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I'm writing my Masters thesis about one method for designing user interfaces (GUIDe+GDD from Sari Laakso) and I would like to know what other systematic methods there are for UI design/interaction design, so that I can do some comparisons between them.

I'm aware of Virtual Windows from Soren Lauesen and Goal-Directed Design from Alan Cooper, although I don't know much about either. I have the preconception that there are not many such methodologies which have a well-defined process for growing the UI design, but I'm hoping to become aware of more design methods.

Please tell about the design methodologies that you use/know (including the ones I've already mentioned). I'm interested in methods which take as input the goals and needs of the users, and which then step-by-step define that what the user interface should be like in order to fulfill the user needs - i.e. what data and features are needed and how they are used. (So no visual design or implementation guidelines and such.)

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5 Answers 5

Wow - good question Esko. I would say that finding actual systematic methods to reference per se is going to be a long shot. But what you can find more definitive reference for are "best practices".

The term "user interface" can cover a broad category of items from web design, to web apps, to mobile web, to a whole host of non-web related interfaces (the OS, interactive point of purchase displays, the interface in your TV, and even interfaces on basic mechanical devices like a microwave, car or washing machine). So assuming you're going after web and computer related interfaces, here's just a few trails to explore...

Explore CSS Grid based frameworks like http://www.blueprintcss.org/ and http://960.gs/.

Explore CMS based interfaces like what is built into http://www.joomla.org/ or http://drupal.org/

Explore some of the basic best practices of modern web design (nice article from smashing magazine)

Explore some of the current trends and best practices for mobile interface design from...
-Smashing Magazine
-A Slideshow by Selma Zafar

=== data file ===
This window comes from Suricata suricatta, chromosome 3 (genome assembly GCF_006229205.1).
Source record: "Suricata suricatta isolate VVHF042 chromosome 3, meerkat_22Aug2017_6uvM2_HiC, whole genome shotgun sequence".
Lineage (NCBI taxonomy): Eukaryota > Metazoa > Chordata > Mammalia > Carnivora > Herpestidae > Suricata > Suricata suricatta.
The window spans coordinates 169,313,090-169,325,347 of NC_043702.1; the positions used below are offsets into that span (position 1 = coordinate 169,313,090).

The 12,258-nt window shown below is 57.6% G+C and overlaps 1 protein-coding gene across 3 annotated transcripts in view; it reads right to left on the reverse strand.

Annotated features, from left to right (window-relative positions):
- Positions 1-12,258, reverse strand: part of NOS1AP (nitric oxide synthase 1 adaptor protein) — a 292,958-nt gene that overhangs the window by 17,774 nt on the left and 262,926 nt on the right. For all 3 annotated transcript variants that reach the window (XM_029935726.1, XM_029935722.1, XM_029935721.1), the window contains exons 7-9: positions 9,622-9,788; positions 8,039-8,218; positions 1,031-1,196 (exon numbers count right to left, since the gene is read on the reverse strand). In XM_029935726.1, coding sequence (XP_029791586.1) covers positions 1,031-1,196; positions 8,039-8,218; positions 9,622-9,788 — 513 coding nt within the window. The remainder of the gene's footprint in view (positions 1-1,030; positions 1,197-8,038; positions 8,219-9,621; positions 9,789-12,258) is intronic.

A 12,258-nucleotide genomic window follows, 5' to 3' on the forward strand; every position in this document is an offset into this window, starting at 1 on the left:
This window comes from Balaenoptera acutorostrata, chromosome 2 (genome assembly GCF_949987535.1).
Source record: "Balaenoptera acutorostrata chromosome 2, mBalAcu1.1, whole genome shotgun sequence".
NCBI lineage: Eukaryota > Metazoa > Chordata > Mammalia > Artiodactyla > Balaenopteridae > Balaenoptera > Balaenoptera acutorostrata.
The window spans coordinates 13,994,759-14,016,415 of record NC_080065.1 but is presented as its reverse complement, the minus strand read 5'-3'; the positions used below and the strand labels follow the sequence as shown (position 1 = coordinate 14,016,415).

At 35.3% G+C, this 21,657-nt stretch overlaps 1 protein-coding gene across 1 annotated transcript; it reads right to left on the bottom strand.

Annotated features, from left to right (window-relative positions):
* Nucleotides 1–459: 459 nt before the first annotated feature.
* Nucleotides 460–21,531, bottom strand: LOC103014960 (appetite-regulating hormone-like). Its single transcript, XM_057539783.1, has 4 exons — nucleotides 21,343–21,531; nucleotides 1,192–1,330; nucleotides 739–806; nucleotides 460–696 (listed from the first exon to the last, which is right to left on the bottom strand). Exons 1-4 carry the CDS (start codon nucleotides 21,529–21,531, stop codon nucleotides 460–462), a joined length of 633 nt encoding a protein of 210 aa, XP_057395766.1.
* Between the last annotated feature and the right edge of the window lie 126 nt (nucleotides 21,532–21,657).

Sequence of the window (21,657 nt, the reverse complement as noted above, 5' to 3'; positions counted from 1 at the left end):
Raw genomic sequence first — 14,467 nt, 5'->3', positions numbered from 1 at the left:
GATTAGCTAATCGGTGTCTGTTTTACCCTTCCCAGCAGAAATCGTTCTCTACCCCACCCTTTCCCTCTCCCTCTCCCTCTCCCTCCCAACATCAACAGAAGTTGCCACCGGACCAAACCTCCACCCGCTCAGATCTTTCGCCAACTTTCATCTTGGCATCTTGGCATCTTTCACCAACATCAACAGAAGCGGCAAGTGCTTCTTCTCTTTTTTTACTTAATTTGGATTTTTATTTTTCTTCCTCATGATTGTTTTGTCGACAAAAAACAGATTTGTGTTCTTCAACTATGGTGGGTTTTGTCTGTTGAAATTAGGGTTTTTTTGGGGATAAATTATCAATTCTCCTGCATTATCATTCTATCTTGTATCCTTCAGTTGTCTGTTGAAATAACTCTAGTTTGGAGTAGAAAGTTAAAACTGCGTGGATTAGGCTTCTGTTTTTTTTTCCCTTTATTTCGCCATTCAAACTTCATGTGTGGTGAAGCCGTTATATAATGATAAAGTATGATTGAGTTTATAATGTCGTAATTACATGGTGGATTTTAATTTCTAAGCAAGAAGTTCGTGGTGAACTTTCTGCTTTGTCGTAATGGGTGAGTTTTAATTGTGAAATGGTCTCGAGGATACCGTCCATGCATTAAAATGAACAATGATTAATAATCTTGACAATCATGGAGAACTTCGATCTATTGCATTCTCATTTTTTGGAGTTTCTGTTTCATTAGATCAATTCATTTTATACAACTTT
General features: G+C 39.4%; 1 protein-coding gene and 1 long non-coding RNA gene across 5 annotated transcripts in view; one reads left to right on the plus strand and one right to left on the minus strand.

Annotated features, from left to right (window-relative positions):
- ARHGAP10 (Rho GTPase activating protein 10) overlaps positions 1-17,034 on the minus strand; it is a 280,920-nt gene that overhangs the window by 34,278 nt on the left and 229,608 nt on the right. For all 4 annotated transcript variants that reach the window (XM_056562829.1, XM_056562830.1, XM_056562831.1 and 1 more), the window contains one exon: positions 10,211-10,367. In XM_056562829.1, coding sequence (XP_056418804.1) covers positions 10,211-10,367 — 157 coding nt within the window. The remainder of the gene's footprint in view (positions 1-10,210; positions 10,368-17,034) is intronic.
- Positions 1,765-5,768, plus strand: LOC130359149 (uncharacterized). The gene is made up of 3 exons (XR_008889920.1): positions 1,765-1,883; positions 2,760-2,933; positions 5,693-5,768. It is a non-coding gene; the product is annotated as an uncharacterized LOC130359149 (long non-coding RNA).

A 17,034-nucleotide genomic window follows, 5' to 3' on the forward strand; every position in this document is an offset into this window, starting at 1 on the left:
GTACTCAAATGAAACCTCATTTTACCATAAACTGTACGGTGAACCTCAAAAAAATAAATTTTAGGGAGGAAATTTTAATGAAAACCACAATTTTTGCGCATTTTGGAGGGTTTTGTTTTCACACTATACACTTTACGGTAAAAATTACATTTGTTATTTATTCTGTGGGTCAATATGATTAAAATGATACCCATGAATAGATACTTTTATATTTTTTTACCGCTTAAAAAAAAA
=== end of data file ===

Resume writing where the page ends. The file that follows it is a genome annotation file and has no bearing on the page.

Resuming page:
-Some guidelines from the W3C

Here's another great site I've read lots of good UI related artices on which you may find helpful: http://www.uxbooth.com/

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Those links that you gave appear to mostly contain instructions about graphic design and implementation details. They are not telling that how to find out what the users need and how to design a solution to fulfill those needs, so they are not what I'm looking for. –  Esko Luontola Aug 13 '10 at 10:00
    
Yes, but if you dig in and read the articles (especially at UX Booth) you'll find a lot of that info as the WHY articulated. –  Joel Glovier Aug 16 '10 at 13:52
    
Also you should change your question title then to something like "How do I find out what the users need" because your question is "what systematic methods are there" and that is what I gave you. –  Joel Glovier Aug 16 '10 at 13:54
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The first tool I use that works really well is simple pencil and paper prototyping. Draw a UI, and then put it in front different people and pretend it's the actual interface. Have some try to figure out the what and how with no guidance, and with others start by asking them to complete specific tasks. Ask them what they think particular affordances might do before they click on them and speak about what they're thinking as they click around. You can even respond and quickly doodle fixes and ask them if that improves things. This is the cheapest and fastest way to getting a working UI I find.